When Perrier took over the Poland Spring site, it was drawing water not from the original spring at the top of Ricker Hill but from boreholes a couple of thousand feet away, near a pond at the base of the hill. It continued to call its product "natural spring water" on the assumption that the pond was fed by underwater springs and that the boreholes were tapping into that source.
In 1992, as Poland Spring extended its markets, state regulators from Georgia pressed for more proof that it was really spring water. Hired by Poland Spring, six geologists in scuba gear swam to the bottom of the pond, documenting changes in rock cover that, they said, showed where subaqueous springs were venting. They drove pipes and gauges into the bottom of the pond to measure upward pressure and take groundwater samples.
Yep, they concluded. There were springs down there, they were hydraulically linked to the borehole, and the water from each was chemically equivalent. Georgia was happy, and Poland Spring continued to market "spring water."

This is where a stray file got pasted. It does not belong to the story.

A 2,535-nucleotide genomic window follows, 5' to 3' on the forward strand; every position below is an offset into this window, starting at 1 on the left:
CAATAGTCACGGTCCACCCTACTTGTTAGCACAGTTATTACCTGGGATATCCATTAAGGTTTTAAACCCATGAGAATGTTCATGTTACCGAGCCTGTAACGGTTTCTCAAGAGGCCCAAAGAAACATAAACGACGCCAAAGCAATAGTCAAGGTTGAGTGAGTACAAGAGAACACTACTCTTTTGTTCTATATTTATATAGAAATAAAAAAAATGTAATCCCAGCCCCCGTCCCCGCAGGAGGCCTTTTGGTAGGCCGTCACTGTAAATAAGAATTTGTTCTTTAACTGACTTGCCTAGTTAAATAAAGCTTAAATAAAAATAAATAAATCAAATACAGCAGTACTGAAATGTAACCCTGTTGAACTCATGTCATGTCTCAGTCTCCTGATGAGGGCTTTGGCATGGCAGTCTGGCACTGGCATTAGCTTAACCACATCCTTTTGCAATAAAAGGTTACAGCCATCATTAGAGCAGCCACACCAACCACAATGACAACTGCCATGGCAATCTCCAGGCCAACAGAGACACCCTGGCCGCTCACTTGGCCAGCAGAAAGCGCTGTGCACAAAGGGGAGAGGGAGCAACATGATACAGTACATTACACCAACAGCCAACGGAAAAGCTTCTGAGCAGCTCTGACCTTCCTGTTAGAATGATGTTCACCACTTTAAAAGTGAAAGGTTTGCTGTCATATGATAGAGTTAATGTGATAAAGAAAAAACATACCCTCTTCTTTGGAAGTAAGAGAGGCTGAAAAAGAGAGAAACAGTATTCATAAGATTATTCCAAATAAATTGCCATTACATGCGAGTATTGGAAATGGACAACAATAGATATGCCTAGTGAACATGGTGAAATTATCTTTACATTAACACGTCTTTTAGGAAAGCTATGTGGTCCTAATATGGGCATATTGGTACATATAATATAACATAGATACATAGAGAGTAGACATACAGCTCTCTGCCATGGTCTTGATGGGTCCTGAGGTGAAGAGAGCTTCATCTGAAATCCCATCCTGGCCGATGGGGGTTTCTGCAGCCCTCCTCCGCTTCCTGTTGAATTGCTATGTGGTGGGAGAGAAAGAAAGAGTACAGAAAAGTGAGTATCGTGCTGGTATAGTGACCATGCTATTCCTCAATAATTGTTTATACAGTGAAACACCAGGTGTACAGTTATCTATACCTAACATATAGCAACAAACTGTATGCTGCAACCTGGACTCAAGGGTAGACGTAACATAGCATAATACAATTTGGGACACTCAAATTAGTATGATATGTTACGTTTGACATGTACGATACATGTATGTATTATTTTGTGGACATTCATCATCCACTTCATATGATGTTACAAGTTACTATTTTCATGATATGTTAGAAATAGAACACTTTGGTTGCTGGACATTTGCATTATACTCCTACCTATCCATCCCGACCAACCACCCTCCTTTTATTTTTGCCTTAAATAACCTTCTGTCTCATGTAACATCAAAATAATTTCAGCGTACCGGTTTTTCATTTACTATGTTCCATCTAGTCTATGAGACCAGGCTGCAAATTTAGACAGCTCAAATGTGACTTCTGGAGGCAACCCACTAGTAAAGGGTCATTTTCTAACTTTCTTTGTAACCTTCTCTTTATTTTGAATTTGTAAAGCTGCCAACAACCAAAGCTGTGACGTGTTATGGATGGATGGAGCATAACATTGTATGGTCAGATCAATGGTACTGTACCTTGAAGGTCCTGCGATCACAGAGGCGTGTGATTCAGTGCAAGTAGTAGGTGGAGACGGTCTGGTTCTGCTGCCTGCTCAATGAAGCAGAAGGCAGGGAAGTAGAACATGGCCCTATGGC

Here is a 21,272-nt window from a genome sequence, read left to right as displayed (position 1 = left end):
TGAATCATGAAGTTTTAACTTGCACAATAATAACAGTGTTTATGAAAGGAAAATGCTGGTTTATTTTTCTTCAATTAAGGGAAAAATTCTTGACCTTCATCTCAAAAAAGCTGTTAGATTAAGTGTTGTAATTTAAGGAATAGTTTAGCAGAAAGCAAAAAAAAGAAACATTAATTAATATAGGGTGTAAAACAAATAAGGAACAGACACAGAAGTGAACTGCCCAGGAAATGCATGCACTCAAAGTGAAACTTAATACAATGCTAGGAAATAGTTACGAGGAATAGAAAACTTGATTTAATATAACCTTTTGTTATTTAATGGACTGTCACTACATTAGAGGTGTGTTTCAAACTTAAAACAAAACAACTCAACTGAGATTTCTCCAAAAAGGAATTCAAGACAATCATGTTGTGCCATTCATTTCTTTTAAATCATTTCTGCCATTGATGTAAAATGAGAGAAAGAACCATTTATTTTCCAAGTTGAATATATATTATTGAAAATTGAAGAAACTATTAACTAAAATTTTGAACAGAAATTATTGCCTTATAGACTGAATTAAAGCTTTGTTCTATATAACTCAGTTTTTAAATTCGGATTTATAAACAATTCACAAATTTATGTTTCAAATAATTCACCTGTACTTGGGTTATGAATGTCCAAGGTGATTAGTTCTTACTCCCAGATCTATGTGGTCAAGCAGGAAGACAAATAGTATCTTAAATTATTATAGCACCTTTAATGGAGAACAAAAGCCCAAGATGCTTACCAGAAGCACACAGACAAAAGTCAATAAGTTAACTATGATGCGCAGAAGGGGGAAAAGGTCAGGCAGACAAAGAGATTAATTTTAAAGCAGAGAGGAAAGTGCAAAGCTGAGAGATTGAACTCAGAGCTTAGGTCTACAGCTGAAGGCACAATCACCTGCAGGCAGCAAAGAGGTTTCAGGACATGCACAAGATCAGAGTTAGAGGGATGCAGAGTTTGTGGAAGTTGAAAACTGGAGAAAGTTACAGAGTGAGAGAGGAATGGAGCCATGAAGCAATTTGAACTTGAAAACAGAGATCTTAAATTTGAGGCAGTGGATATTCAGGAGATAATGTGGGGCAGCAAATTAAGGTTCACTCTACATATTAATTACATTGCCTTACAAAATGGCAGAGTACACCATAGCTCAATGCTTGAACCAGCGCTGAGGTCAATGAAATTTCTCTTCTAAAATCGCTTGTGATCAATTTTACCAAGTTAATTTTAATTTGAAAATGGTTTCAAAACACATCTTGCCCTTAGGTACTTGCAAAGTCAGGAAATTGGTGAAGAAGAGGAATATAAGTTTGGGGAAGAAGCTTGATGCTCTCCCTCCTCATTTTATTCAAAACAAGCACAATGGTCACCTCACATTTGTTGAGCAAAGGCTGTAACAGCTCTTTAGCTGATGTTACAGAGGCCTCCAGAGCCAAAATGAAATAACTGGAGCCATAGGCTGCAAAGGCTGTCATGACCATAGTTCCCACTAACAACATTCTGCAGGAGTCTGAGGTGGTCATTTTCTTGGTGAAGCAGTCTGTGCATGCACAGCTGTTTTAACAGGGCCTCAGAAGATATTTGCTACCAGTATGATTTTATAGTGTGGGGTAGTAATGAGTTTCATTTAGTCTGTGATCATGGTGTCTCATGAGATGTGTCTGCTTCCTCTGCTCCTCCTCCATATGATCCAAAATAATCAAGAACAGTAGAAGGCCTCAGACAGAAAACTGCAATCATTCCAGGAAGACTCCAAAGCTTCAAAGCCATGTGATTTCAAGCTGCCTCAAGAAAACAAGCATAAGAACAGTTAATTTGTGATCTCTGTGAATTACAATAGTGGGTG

As demand bloomed, Poland Spring drilled boreholes at three more (alleged) spring sources: Garden Spring, about five miles from Poland Spring; Hollis, about 29 miles away; and Fryeburg, about 31 miles away. Poland Spring also stepped on toes. Small spring owners found it hard to compete. Some hoped to sell their operations to Nestle but were rebuffed.